Second, new Rule 23(e)(5)(B) and (C) require district court approval, after a hearing, of any “payment or other consideration” provided for “forgoing or withdrawing an objection” or “forgoing, dismissing, or abandoning an appeal.” These amendments will dissuade improper objections if courts reject agreements that pay objectors for simply “getting out of the way” of the settlement. If objectors are compensated only when they bring value or a benefit to the class, objectors will be discouraged from bringing bad-faith objections.
GUIDELINE 6: A court should interpret the language of Rule 23(e)(5) broadly and liberally to accomplish its stated intent to avoid perpetuating a system that facilitates objections advanced for improper purposes.
Best Practice 6A: A court may consider any objection raised by a class member, even if the objector has nothing personally at stake in regard to the matter raised by the objection.
GUIDELINE 7: A class member objecting to a proposed settlement must state with specificity the grounds for objection sufficient to enable the parties to respond to them and the court to evaluate them.
Best Practice 7A: An objection should identify the specific settlement term or structure that is being challenged and the reasons for such challenge.
GUIDELINE 8: No payment or other consideration for forgoing or withdrawing an objection or forgoing, dismissing, or abandoning an appeal can be provided unless a court approves payment after holding a hearing.
Best Practice 8A: The parties must disclose the terms of all agreements between objector and the parties. What constitutes payment or other consideration to an objector for forgoing or withdrawing an objection or forgoing, dismissing, or abandoning an appeal should be broadly construed.
Best Practice 8B: A court should inquire into communications that class counsel may have had with individuals who decided not to pursue (forgo) objections.
Best Practice 8C: If the consideration involves a payment to counsel for an objector, the proper procedure to obtain a payment is by motion under Rule 23(h). The court should evaluate whether the objection added value to the class and therefore justifies the proposed payment.
GUIDELINE 9: If approval to forgo or withdraw an objection has not been obtained before an appeal is docketed in the court of appeals, Appellate Rule 12.1 and Civil Rule 62.1 indicative-ruling procedures apply while the appeal is pending.
Best Practice 9A: If the parties intend to settle with an objector, they should seek approval of the objection settlement prior to the filing of the appeal to avoid the delay of appeal.
Best Practice 9B: A court should hold a hearing and issue an indicative ruling once an appeal is filed and Rule 62.1 is in effect.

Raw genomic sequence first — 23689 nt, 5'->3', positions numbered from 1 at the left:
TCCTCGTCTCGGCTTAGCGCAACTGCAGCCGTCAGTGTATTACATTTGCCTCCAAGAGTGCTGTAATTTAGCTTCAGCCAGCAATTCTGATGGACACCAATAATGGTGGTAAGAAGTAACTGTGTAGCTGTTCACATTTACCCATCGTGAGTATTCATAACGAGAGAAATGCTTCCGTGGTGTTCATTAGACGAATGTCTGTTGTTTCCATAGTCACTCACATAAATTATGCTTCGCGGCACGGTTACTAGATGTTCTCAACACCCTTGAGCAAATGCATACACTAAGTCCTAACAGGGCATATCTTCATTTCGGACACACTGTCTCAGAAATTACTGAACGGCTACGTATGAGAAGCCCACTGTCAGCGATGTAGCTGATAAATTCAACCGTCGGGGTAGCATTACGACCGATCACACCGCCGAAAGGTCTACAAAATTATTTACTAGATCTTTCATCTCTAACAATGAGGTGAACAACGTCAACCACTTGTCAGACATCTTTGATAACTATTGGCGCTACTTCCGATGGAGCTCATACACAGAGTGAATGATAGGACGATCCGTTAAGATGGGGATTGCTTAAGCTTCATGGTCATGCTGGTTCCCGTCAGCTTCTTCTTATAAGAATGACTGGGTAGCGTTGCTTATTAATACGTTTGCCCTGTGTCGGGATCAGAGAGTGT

Best Practice 9C: If the objector has filed a motion for attorney’s fees, the district court may inquire into settlement discussions between the objector and the parties regarding the fee motion.
Comments from team leaders John Beisner (Skadden Arps Slate Meagher & Flom LLP) and Steve Herman (Herman Herman & Katz LLC). The team leaders gratefully acknowledge the substantial assistance provided by Elizabeth Cabraser (Lieff Cabraser Heimann & Bernstein LLP).
This section addresses selection of lead counsel in multiple contexts: standalone class actions, MDLs comprised entirely of putative class actions, and “hybrid” MDLs comprised of both putative class actions and individual tort claims. The Rule 23(g)(1)-(3) factors that guide class counsel appointments have been adopted by courts in other MDL contexts to inform the courts’ broad discretion to select lead counsel who will, individually or collectively, have the financial and human resources, expertise, and experience to lead the prosecution of all forms of complex litigation. But effective leadership does not end with appointment. To lead effectively, appointed counsel must work well with others.
Lead counsel selection is a judicial talent search for counsel with the resources and expertise, as well as the management and administrative skills, to advance the case. The human factors in lead counsel selection are as critical to successful case management as are the express Rule 23(g) criteria. Lead counsel have administrative, managerial, and diplomatic roles to play. Lead counsel must advance substantial costs, and devote considerable time and energy, to prosecuting the case for plaintiffs as a whole. But they must also work with the court and other counsel in a cooperative manner, as Fed. R. Civ. P. 1 directs, toward the “just, speedy, and inexpensive” determination of the case. Chambers conferences with lead counsel from both sides help implement Rule 1’s cooperation imperative in a more candid atmosphere than would be practicable in open court. This places a premium on the trustworthiness and professionalism of lead counsel on both sides. Lead counsel selection that takes into account all these traits is more art than science. Personality traits of candor, accountability, credibility — and ability to listen — are as important as technical skills. Experience and reputation matter; courts should strive to provide opportunities to the next generation of leaders to develop these qualities.